The name of Martin Luther King, Jr., is intertwined with the history of the civil rights movement of the 1950s and 1960s in the United States. The Montgomery bus boycott, the freedom rides, the Birmingham campaign, the March on Washington, the Selma march, the Chicago campaign, and the Memphis boycott are some of the more noteworthy battlefields where King and his followers--numerous in numbers, humble and great in name-- fought for the equal rights and equal justice that the United States Constitution ensures for all its citizens. King, building on the tradition of civil disobedience and passive resistance earlier expressed by Thoreau, Tolstoy, and Gandhi, waged a war of nonviolent direct action against opposing forces of racism and prejudice that were embodied in the persons of local police, mayors, governors, angry citizens, and night riders of the Ku Klux Klan. The great legal milestones achieved by this movement were the Civil Rights Act of 1964 and the Voting Rights Act of 1965.

In the later 1960s, the targets of King's activism were less often the legal and political obstacles to the exercise of civil rights by blacks, and more often the underlying poverty, unemployment, lack of education, and blocked avenues of economic opportunity confronting black Americans. Despite increasing militancy in the movement for black power, King steadfastly adhered to the principles of nonviolence that had been the foundation of his career. Those principles were put to a severe test in his support of a strike by sanitation workers in Memphis, Tennessee. This was King's final campaign before his death.

During a heavy rainstorm in Memphis on February 1, 1968, two black sanitation workers had been crushed to death when the compactor mechanism of the trash truck was accidentally triggered. On the same day in a separate incident also related to the inclement weather, 22 black sewer workers had been sent home without pay while their white supervisors were retained for the day with pay. About two weeks later, on February 12, more than 1,100 of a possible 1,300 black sanitation workers began a strike for job safety, better wages and benefits, and union recognition. Mayor Henry Loeb, unsympathetic to most of the workers' demands, was especially opposed to the union. Black and white civic groups in Memphis tried to resolve the conflict, but the mayor held fast to his position.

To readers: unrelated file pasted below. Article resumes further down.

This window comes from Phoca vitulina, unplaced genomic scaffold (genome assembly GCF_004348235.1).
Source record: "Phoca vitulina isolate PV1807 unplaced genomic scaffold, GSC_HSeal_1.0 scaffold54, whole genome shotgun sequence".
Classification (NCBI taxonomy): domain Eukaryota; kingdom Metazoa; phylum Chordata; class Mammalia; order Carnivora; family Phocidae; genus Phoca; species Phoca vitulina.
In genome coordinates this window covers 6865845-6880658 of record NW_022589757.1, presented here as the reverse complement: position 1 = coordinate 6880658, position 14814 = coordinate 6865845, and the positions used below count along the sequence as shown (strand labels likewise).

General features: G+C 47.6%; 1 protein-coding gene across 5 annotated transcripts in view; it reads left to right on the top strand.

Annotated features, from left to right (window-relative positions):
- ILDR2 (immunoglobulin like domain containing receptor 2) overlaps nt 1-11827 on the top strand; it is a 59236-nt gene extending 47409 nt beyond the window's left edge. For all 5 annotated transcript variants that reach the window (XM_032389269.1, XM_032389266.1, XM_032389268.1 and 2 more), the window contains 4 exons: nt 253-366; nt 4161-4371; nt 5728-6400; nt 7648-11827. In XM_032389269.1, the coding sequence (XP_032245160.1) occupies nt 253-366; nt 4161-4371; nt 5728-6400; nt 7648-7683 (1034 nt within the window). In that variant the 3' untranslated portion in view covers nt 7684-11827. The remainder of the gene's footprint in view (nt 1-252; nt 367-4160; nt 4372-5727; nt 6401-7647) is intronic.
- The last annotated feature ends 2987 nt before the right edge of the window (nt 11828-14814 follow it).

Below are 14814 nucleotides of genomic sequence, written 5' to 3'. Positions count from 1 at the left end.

As the strike lengthened, support for the strikers within the black community of Memphis grew. Organizations such as COME (Community on the Move for Equality) established food and clothing banks in churches, took up collections for strikers to meet rent and mortgages, and recruited marchers for frequent demonstrations. King's participation in forming a city-wide boycott to support the striking workers was invited by the Reverend James Lawson, pastor of the Centenary Methodist Church in Memphis and an adviser to the strikers. Lawson was a seasoned veteran of the civil rights movement and an experienced trainer of activists in the philosophy and methods of nonviolent resistance.

At that time King was involved in planning with other civil rights workers the Poor People's Campaign for economic opportunity and equality. He was also zigzagging by airplane through the eastern United States meeting speaking engagements and attending important social events as head of the Southern Christian Leadership Conference (SCLC).

Nevertheless, King agreed to lend his support to the sanitation workers, spoke at a rally in Memphis March 18, and promised to lead the large march and work stoppage planned for later in the month.